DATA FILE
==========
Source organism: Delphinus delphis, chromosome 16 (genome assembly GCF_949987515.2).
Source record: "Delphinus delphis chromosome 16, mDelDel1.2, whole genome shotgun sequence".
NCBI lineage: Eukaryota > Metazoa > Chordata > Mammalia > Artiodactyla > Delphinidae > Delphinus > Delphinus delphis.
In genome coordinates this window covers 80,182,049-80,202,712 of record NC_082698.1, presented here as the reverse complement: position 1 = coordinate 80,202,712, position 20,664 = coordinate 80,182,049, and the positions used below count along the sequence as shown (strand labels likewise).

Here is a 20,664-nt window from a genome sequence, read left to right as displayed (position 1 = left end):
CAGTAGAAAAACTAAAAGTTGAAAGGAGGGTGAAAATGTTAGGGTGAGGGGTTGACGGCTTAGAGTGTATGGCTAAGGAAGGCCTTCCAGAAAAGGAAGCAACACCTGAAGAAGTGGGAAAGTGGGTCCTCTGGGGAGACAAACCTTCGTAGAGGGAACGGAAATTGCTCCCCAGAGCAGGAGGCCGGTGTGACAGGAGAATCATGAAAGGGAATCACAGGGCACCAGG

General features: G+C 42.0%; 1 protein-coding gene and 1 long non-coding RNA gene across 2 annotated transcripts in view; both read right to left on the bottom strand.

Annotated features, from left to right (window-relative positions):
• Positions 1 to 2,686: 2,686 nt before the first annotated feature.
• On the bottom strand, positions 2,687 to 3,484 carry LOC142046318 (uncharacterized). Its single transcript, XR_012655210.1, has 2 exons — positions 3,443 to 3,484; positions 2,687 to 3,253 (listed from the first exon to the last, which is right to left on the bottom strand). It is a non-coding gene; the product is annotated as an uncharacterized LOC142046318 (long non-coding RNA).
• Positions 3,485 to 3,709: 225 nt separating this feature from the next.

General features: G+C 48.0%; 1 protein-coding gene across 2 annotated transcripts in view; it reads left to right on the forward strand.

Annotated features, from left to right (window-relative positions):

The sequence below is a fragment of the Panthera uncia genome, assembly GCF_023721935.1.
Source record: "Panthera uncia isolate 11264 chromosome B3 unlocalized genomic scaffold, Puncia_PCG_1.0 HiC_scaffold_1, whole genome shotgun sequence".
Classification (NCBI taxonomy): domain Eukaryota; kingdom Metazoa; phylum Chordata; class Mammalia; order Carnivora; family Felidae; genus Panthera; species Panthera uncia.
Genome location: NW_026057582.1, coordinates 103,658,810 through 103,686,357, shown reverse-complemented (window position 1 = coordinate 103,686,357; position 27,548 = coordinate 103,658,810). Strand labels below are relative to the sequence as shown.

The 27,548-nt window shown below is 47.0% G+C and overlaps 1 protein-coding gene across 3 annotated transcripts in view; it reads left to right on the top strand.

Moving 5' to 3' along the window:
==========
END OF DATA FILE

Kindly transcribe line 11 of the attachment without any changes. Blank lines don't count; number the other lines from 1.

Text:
• Positions 3,485 to 3,709: 225 nt separating this feature from the next.